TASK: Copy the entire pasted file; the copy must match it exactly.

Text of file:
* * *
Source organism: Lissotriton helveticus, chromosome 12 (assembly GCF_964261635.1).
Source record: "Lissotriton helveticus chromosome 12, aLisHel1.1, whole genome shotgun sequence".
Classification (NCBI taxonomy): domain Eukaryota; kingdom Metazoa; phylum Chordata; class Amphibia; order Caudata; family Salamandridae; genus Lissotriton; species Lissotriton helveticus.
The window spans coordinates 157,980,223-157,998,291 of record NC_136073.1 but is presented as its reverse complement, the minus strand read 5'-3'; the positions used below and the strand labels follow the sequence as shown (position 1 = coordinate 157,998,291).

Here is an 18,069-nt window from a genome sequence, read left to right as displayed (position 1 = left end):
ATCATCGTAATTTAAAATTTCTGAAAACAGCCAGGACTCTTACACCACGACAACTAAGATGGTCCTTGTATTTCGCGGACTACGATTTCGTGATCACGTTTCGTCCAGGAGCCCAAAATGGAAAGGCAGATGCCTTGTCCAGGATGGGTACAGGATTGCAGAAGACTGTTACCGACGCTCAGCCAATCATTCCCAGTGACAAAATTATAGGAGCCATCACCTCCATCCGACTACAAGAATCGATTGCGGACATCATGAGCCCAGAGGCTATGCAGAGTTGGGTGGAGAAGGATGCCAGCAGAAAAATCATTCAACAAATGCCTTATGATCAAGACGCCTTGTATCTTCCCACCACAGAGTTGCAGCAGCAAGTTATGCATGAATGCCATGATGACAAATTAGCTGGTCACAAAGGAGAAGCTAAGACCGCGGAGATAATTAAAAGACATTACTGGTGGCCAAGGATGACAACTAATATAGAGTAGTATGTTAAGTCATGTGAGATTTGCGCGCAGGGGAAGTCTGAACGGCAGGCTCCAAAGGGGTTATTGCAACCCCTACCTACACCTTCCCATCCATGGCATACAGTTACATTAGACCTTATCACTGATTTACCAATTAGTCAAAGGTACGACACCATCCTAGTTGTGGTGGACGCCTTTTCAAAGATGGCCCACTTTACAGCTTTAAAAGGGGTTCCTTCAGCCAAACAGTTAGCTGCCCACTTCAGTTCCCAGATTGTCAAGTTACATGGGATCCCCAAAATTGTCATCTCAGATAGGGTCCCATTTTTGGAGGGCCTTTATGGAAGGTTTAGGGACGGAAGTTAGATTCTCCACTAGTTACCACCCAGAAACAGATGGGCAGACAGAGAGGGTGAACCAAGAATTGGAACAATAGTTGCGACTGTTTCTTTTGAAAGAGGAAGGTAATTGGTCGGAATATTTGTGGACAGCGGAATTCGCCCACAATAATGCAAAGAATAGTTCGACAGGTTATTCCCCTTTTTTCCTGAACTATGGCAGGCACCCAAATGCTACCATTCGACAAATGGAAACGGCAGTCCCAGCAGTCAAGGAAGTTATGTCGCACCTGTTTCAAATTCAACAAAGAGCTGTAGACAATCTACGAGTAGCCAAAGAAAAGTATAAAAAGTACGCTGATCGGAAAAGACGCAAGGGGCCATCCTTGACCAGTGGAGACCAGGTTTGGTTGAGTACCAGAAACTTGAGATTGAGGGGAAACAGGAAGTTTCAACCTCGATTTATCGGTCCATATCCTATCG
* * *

Source organism: Lissotriton helveticus, chromosome 12 (assembly GCF_964261635.1).
Source record: "Lissotriton helveticus chromosome 12, aLisHel1.1, whole genome shotgun sequence".
Classification (NCBI taxonomy): domain Eukaryota; kingdom Metazoa; phylum Chordata; class Amphibia; order Caudata; family Salamandridae; genus Lissotriton; species Lissotriton helveticus.
The window spans coordinates 157,980,223-157,998,291 of record NC_136073.1 but is presented as its reverse complement, the minus strand read 5'-3'; the positions used below and the strand labels follow the sequence as shown (position 1 = coordinate 157,998,291).

Here is an 18,069-nt window from a genome sequence, read left to right as displayed (position 1 = left end):
ATCATCGTAATTTAAAATTTCTGAAAACAGCCAGGACTCTTACACCACGACAACTAAGATGGTCCTTGTATTTCGCGGACTACGATTTCGTGATCACGTTTCGTCCAGGAGCCCAAAATGGAAAGGCAGATGCCTTGTCCAGGATGGGTACAGGATTGCAGAAGACTGTTACCGACGCTCAGCCAATCATTCCCAGTGACAAAATTATAGGAGCCATCACCTCCATCCGACTACAAGAATCGATTGCGGACATCATGAGCCCAGAGGCTATGCAGAGTTGGGTGGAGAAGGATGCCAGCAGAAAAATCATTCAACAAATGCCTTATGATCAAGACGCCTTGTATCTTCCCACCACAGAGTTGCAGCAGCAAGTTATGCATGAATGCCATGATGACAAATTAGCTGGTCACAAAGGAGAAGCTAAGACCGCGGAGATAATTAAAAGACATTACTGGTGGCCAAGGATGACAACTAATATAGAGTAGTATGTTAAGTCATGTGAGATTTGCGCGCAGGGGAAGTCTGAACGGCAGGCTCCAAAGGGGTTATTGCAACCCCTACCTACACCTTCCCATCCATGGCATACAGTTACATTAGACCTTATCACTGATTTACCAATTAGTCAAAGGTACGACACCATCCTAGTTGTGGTGGACGCCTTTTCAAAGATGGCCCACTTTACAGCTTTAAAAGGGGTTCCTTCAGCCAAACAGTTAGCTGCCCACTTCAGTTCCCAGATTGTCAAGTTACATGGGATCCCCAAAATTGTCATCTCAGATAGGGTCCCATTTTTGGAGGGCCTTTATGGAAGGTTTAGGGACGGAAGTTAGATTCTCCACTAGTTACCACCCAGAAACAGATGGGCAGACAGAGAGGGTGAACCAAGAATTGGAACAATAGTTGCGACTGTTTCTTTTGAAAGAGGAAGGTAATTGGTCGGAATATTTGTGGACAGCGGAATTCGCCCACAATAATGCAAAGAATAGTTCGACAGGTTATTCCCCTTTTTTCCTGAACTATGGCAGGCACCCAAATGCTACCATTCGACAAATGGAAACGGCAGTCCCAGCAGTCAAGGAAGTTATGTCGCACCTGTTTCAAATTCAACAAAGAGCTGTAGACAATCTACGAGTAGCCAAAGAAAAGTATAAAAAGTACGCTGATCGGAAAAGACGCAAGGGGCCATCCTTGACCAGTGGAGACCAGGTTTGGTTGAGTACCAGAAACTTGAGATTGAGGGGAAACAGGAAGTTTCAACCTCGATTTATCGGTCCATATCCTATCG